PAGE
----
You are now ready to set your carrier up for use in the field. You know what your mission is, mainly self-defense and survival in the event of civil unrest. You’ve decided to design your own carrier. Let’s look at what most experts agree are the critical items you should include and where you should place them on your vest.

Critical Gear

  • Spare magazines and ammunition
  • Knife
  • Tourniquets
  • Individual First Aid Kit (IFAK)
  • Sidearm with spare magazine
  • Communication device – mobile phone or HAM radio
  • Flashlight

As you begin to place your gear on the vest, keep it streamlined and keep the weight evenly distributed. There is only so much room on the vest and only so much added weight you can carry. Maximize the space and keep the weight in mind as you add gear.

As you line your gear up on the vest, consider how you reach for it. If you are right-handed, then put the things you might reach for most often on your left.

Medical Kit and Tourniquet

You should always make sure your IFAK and tourniquet are easily reached. If you are injured, you may not be able to fumble around looking for it.

Your IFAK should be reachable with your non-shooting hand on the side of the plate carrier. You may prefer to put your IFAK on your battle belt in the six o’clock position.

Tourniquets are always a matter of debate and personal preference. More is always better. If you are shot or cut, you will need to stop the bleeding. Tourniquets are lightweight and easily rolled up very small. You can place them beneath magazine pouches and use a bungee cord or rope to secure them in place or in sleeve pockets.

Sidearm

Your pistol should also be placed where your dominant hand can easily access it. Keep all other gear out of the way of drawing it. Some people use a leg holster for their sidearm, and others use their battle belt.

Some people do attach their sidearm to their plate carrier in a high position opposite their shooting hand. This can be done but make sure it is below the shoulder enough to be out of the way of your rifle’s butt.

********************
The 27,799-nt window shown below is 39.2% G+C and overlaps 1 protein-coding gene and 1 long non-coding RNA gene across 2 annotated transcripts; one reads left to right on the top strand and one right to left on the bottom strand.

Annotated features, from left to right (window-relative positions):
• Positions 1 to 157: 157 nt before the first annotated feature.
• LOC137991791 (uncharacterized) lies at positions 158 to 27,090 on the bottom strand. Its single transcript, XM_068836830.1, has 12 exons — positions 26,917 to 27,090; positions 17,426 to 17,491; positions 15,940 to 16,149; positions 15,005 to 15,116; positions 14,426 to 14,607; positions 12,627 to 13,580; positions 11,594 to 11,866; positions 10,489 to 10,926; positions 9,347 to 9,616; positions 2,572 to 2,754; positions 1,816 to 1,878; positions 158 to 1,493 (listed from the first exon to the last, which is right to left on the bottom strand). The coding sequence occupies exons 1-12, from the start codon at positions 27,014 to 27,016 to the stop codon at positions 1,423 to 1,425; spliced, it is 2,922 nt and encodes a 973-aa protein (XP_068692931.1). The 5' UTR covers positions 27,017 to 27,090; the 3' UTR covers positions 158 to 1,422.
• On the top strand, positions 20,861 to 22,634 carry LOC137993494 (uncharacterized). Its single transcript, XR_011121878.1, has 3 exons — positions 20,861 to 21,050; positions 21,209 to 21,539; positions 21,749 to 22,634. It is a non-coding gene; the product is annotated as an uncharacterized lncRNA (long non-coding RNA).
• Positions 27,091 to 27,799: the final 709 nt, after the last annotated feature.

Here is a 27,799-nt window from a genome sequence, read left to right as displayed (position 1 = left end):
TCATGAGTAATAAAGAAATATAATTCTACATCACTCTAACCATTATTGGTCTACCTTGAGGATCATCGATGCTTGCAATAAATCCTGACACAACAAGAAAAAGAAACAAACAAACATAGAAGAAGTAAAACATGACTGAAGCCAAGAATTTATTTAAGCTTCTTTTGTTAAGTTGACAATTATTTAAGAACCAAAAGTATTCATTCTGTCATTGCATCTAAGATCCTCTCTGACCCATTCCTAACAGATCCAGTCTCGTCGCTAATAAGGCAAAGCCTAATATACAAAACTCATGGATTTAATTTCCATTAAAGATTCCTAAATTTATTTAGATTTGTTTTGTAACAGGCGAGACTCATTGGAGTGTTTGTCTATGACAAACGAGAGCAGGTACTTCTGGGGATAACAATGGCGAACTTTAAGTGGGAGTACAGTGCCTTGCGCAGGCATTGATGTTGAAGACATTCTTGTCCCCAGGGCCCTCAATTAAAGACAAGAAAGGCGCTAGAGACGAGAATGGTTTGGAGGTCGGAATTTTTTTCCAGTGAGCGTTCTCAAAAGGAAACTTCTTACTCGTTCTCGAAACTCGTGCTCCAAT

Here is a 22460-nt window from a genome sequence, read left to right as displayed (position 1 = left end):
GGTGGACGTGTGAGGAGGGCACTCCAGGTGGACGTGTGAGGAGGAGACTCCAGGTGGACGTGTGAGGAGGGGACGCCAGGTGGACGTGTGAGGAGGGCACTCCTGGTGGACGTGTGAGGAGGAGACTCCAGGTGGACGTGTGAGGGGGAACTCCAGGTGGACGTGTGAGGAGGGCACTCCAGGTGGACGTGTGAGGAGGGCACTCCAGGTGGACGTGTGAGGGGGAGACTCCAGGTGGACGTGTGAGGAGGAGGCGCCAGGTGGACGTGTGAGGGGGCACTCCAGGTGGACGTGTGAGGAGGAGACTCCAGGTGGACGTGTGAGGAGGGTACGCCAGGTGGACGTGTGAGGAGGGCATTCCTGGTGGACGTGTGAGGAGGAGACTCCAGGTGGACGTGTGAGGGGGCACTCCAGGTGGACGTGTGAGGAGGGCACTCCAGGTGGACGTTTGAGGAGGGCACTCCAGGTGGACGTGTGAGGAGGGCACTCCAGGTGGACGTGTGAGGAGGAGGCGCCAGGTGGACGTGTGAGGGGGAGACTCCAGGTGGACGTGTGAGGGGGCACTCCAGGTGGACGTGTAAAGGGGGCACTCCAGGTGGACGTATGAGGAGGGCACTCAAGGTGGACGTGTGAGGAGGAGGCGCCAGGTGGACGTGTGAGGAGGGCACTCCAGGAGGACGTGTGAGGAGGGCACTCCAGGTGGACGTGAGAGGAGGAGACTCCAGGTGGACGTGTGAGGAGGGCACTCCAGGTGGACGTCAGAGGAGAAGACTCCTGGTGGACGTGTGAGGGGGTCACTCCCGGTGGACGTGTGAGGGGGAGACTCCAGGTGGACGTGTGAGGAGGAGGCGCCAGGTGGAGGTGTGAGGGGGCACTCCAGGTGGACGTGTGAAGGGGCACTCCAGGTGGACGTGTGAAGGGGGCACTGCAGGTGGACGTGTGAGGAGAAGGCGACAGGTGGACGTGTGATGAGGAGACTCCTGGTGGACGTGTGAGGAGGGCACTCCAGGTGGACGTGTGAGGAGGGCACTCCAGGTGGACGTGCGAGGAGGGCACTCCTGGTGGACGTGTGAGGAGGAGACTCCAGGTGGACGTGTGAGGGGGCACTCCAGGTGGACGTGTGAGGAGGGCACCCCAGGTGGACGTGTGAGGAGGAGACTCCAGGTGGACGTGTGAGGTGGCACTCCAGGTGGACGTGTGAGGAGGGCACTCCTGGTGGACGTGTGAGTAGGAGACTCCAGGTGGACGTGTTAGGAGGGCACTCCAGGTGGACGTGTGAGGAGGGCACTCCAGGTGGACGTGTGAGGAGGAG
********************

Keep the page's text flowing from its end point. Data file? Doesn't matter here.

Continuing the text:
Magazine Placement

Magazine placement is one of the two most important pieces of gear on your vest, next to the first aid kit and tourniquet. You need to have spare magazines for your rifle and your sidearm, and both need to be easily accessible.

Rifle Magazines

Experts agree that rifle magazines should be placed on the front panel on your belt at the four o’clock or eight o’clock position. How many magazines you should carry varies depending on the expert asked; however, the general consensus is six. You can double carry a row of three magazines or carry three in the four o’clock and three in the eight o’clock position.

Carrying six gives you a total count of up to 210 rounds, depending on how many rounds your magazine holds and including the magazine in the rifle.

You should make sure your magazines are oriented correctly and are not loose in the pouch. If you are under fire and need to reload, you don’t want to pull out a magazine and have to flip it around to load it, nor do you want to dig around in the dirt for a magazine that has fallen out of its pouch.

Pistol Magazines

Your handgun is already placed on your vest, and now you need to add extra magazines for it. These should be put either on the left or right of the plate carrier or in the three o’clock and nine o’clock position on your belt.

Just like the rifle magazines, make sure the pistol magazines are not loose and that they are oriented in the right direction.

Knife

You can put your knife on your belt or on a separate leg holster to make it easily reached. If you put it on your plate carrier, make sure you have a holster that is easily accessible but that won’t become loose and cause you injury.